For those of you in the Toronto area who have not yet had the chance to visit the Art Gallery of Ontario’s current Pre-Raphaelite exhibit, there’s still time! “Sin and Salvation: Holman Hunt and the Pre-Raphaelite Vision” will be running until May 10, 2009. Sixty of William Holman Hunt’s paintings are on display at the exhibit, including Isabella and the Pot of Basil, The Awakening Conscience and The Light of the World.

In addition to the paintings, the museum is also displaying the costumes that Hunt and his family used to pose for artworks (Hunt himself used to enjoy dressing up while he was painting–I saw a great photograph of him a while ago in full safari getup while he was painting The Scapegoat). It sounds like an amazing exhibit. I only wish I lived closer to Toronto!

For more information on the exhibit, please visit the Art Gallery of Ontario’s website.

Cast of “Desperate Romantics” announced by the BBC

The BBC Press Office has finally released the casting information for their upcoming series, Desperate Romantics. Most of the actors historically inspired TV dramas are much better looking than their historical counterparts and I’m not complaining. However, the BBC definitely took some rather extreme artistic liberties with this one.

First up: Dante Gabriel Rossetti will be played by Aiden Turner. We all know that Rossetti was a bit of a lady killer, but he wasn’t exactly top model material. The producers have chosen to gloss over this a bit and have chosen an impossibly attractive young man to play Rossetti. While I fail to see much of a resemblance between him and Rossetti (other than the fact that both of them have brown hair!), I’m pretty sure Rossetti would approve. After looking at his photograph, take a look at his self-portrait. Rossetti doesn’t seem to have had a problem with portraying himself as more attractive than he actually was (though, in his defence I’m sure years of drug abuse had taken a toll on his boyish good looks in this photo).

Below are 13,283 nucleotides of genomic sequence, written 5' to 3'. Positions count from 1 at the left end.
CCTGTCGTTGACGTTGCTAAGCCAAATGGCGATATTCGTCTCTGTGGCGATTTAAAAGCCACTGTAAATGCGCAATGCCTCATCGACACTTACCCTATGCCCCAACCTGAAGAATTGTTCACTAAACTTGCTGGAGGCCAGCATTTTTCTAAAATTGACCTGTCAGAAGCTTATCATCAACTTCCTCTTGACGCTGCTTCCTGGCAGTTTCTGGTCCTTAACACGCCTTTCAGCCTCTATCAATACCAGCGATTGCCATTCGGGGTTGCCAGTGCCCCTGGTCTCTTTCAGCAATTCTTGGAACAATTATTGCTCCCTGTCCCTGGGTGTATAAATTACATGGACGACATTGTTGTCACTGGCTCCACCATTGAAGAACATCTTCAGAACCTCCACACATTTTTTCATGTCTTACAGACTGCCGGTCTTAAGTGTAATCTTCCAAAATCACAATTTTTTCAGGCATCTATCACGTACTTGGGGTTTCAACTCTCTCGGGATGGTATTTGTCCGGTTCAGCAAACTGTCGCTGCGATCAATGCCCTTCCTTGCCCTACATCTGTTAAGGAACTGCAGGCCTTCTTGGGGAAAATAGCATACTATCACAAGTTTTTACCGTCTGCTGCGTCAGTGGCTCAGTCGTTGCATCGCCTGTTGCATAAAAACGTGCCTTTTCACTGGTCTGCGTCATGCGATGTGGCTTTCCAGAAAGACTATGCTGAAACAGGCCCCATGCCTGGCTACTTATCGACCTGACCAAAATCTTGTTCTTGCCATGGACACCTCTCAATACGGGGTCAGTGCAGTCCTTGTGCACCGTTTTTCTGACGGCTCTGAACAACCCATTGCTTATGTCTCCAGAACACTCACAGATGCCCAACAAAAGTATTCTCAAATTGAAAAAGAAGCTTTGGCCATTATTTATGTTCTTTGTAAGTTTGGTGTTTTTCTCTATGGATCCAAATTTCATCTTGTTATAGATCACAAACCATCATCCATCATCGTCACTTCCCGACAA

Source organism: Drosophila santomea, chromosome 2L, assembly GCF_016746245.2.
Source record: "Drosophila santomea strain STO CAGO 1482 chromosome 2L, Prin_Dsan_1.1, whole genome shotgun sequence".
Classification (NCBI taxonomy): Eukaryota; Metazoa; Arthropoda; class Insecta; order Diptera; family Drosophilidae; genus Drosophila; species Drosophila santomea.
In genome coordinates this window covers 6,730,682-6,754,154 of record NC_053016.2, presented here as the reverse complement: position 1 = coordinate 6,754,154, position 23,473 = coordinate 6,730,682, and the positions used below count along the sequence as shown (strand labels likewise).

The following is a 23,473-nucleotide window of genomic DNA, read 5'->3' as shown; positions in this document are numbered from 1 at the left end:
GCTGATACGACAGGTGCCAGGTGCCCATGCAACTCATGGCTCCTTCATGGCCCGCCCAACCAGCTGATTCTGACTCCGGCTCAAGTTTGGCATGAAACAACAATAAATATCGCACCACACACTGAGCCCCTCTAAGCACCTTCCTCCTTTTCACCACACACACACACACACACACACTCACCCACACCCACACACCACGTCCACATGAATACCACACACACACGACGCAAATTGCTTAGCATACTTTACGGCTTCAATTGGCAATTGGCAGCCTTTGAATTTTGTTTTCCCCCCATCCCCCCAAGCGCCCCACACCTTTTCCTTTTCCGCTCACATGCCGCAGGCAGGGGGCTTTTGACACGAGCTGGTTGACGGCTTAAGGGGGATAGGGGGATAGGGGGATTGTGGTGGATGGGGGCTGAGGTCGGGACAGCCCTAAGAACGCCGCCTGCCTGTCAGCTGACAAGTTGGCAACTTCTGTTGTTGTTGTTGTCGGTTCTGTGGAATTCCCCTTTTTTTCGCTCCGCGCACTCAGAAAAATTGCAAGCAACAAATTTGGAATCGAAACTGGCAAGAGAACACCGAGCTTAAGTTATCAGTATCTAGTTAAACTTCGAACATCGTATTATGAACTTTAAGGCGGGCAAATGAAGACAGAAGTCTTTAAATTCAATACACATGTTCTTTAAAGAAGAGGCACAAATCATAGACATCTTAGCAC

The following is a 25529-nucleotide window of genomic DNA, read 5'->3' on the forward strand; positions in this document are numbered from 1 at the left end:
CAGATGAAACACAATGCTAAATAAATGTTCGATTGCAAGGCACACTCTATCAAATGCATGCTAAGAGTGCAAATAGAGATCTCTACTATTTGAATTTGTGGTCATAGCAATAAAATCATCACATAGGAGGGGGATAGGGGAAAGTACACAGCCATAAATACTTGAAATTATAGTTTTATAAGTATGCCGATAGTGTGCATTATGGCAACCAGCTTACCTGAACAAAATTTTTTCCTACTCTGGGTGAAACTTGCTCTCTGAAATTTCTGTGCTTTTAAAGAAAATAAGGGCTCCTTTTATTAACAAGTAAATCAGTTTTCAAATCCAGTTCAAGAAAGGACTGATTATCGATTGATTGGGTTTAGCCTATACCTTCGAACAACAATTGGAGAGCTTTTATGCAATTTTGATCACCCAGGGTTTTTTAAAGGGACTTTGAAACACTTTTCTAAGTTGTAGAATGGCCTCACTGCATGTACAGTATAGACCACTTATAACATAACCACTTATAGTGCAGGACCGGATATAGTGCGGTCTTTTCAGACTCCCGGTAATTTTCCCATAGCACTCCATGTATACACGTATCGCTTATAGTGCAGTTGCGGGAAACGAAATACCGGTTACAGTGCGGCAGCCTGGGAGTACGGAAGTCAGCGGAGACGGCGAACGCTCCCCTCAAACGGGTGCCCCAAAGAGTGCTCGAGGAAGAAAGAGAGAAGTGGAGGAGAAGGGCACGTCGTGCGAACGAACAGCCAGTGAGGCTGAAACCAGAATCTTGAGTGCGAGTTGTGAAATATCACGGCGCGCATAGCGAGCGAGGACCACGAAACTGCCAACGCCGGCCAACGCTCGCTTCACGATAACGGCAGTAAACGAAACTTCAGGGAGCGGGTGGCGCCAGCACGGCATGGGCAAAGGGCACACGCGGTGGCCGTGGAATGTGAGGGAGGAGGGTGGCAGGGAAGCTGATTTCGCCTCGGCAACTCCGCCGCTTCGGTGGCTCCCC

Dante Gabriel Rossetti, in the flesh

Rossetti’s self portrait:

And finally, his cinematic alter ego :

Correction: it’s not that Aidan Turner, it’s this one:

(And thank you to whoever pointed out which Aidan Turner will actually be starring in Desperate Romantics! A little less soap-opera-ish and a lot more believable.)

And now for the rest of the cast.

Tom Hollander (who bears little resemblance to John Ruskin–for one thing, he’s a bit chubby and Ruskin was practically anorexic) will be playing Ruskin, the famous art critic and patron of the Pre Raphaelites. This casting decision still makes sense to me,though, as Hollander often plays snobby, self-absorbed types. At the same time, I hope he doesn’t overdo it. Ruskin was certainly interesting, even if he was obsessed with his work and had a rather odd way of relating to women.

In more casting news, Samuel Barnett will be playing John Millais, and Zoe Tapper will be playing Effie Ruskin (who later leaves Ruskin to be Mrs. Millais).

Amy Manson has been cast as Pre-Raphaelite “stunner” Lizzie Siddal, Sam Crane as Fred Walters and Jennie Jacques will play Annie Miller. Rafe Spall will also take a turn as PRB founding member William Hunt.

All in all, I predict that the script will be frothy melodrama and the cast will be easy on the eyes. Not a problem, as far as I’m concerned. There’s no denying that the Pre-Raphaelites are ripe for soap opera-esque treatment. I just hope that the series will revive public interest in the Pre-Raphaelite and Arts and Crafts movements.